If that were only the case! We are not looking at a friction-caused hot cloud of atomized steel. No. Much hotter. Same metallic taste, but no-one should ever taste that! lol
Past this point, the reader must decide on either: "the red pill’ or "the blue pill’ like in “The Matrix” where, (from Wikipedia) ~~
“Neo, is offered the choice between a red pill and a blue pill. The red pill would allow him to escape from the Matrix into the real world, but living the “truth of reality” is harsher and more difficult.”
The Alice in Wonderland rabbit hole follows: with the radioactive “flying monkeys”, trolls and the criminal banks that are at the end of this story’s plutonium 239 Brick Road! This story is fraught, fraught I say! With falsehoods, betrayals, by our physics science community - for not coming forth in great numbers, as yet!
Any effective regulation will be driven by public pressure.
The entire industry is structured so that any decision to shut down or cut back can only be made by people who will lose fortunes by doing so.
Casting back, it is hard to imagine any industry outside of the military where profit and status and respect are so completely arrayed against human health–and there are, actually, a good few “honorable mentions.”
“Gundersen felt that two were hydrogen gas explosions, but the third seemed to be a steam explosion. This would be consistent with a notably hot critical nuclear pile vaporizing all the cooling water (and vaporizing all the uranium metal and other radioactive gunk too, plus some of the steel and concrete).”
Gundersen’s crackpot theory was that the unit 3 large explosion was due to a prompt critical nuclear detonation originating in the spent fuel pool, triggered by the hydrogen deflagration deforming the spent fuel racks.
That, by the way, was the video in which I discovered what a total fraud Gundersen is. Nobody who knows the first thing about physics or engineering could have proposed such a laughable theory as being even remotely possible. And Gundersen’s specialization in nuclear engineering was supposedly in spent fuel racks, and yet he didn’t know the first thing about their structural strength or about the neutron absorbing borated separators between the fuel assemblies?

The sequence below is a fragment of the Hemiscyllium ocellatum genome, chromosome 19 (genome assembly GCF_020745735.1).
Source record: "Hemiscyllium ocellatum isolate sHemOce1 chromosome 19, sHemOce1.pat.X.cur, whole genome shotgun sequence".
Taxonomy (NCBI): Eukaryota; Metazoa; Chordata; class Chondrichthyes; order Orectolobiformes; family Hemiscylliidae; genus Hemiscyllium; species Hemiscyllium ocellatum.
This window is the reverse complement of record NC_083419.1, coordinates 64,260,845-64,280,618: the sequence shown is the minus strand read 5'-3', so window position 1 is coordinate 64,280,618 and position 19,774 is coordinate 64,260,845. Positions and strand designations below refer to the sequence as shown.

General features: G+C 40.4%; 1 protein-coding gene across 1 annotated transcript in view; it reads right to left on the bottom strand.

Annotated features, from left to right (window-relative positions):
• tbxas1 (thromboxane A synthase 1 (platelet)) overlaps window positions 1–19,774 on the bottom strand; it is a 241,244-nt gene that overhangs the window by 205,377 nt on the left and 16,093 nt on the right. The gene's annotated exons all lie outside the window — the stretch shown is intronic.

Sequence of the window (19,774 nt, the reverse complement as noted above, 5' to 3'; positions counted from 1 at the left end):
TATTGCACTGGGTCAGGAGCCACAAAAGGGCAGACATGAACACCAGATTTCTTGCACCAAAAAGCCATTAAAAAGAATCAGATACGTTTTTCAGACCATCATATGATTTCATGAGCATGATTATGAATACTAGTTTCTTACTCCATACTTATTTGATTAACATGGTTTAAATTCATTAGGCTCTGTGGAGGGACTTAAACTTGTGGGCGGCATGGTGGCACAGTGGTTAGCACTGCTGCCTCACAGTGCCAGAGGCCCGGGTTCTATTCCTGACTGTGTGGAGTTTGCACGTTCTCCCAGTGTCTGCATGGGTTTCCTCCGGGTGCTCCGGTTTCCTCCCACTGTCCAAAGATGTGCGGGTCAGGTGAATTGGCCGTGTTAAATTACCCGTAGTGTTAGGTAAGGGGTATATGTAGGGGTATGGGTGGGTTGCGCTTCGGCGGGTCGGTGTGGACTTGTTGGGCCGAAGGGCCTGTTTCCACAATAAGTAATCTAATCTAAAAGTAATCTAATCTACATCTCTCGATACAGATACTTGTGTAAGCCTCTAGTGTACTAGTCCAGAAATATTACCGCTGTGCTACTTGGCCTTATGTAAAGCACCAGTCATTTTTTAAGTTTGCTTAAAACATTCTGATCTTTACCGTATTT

“The mushroom cloud looked fairly consistent with this steam explosion theory.”
The far superior steam explosion theory, on the other hand, was advanced by the graphic artist Ian Goddard, and it was well-grounded in evidence and plausible physics. Here’s his detailed presentation in which he lays out the case for his theory:
Goddard had originally accepted Gundersen’s spent fuel detonation theory (Goddard is an anti-nuke, so he can be forgiven for not understanding the nuclear physics involved and deferring to a self-styled expert on the subject), but then Goddard actually looked at the evidence, and here, he demolishes the pool detonation theory:
So far as I’ve seen, he was the first to do so. And then a few months later, underwater images came out showing the spent fuel racks in pool 3:
The racks were not collapsed or warped, or exploded, or burned, or even dislodged. Absolutely no evidence that a nuclear detonation happened there.
In the mean time, apparently someone had pointed out to Gundersen 1) pool 3 did not go dry, 2) hydrogen would not have sunk and accumulated at the bottom of the pool even if it had gone dry, and 3) you can’t get a prompt critical reaction in adjacent nuclear fuel assemblies without liquid water moderation. (Water vapor, such as would be produced by burning hydrogen, doesn’t have nearly a high enough concentration of hydrogen to moderate the neutrons over such short distances.) So sometime mid to late 2011, he quietly modified his theory by simply leaving the pools full of water, and postulating that the hydrogen deflagration above the pools could have collapsed the racks in the bottom of the pools (!), and caused a moderated prompt-critical detonation.
Here’s Gundersen late in 2013, still peddling his preposterous exploding pool theory (now modified to include the word “moderated”) while also taking a swipe at the steam explosion theory:
“I’ve been saying all along that I think Unit 3 had something called a prompt moderated criticality in the fuel pool and that particles of fuel would be found lying outside Unit 3 is an indication that that happened. If the fuel had come from inside the nuclear reactor, it would have had to go through the containment and through a very circuitous path, so to my mind its very unlikely”
“It wasn’t a real A-bomb explosion in terms of kilotonnage, but it was loaded with 40 years of long-lived radioactive elements such as cesium.”
Anything in the reactor would have been a few years old at most.
“This would be consistent with a reactor going somewhat supercritical, vaporizing the core, and then little bits of core material fusing as the mushroom cloud cooled below 1000 degrees C. … Almost all of Unit 3’s core is gone. If the core went straight up as vapor/plasma and then came back down as microscopic glassy fallout beads, this would explain where the core went.”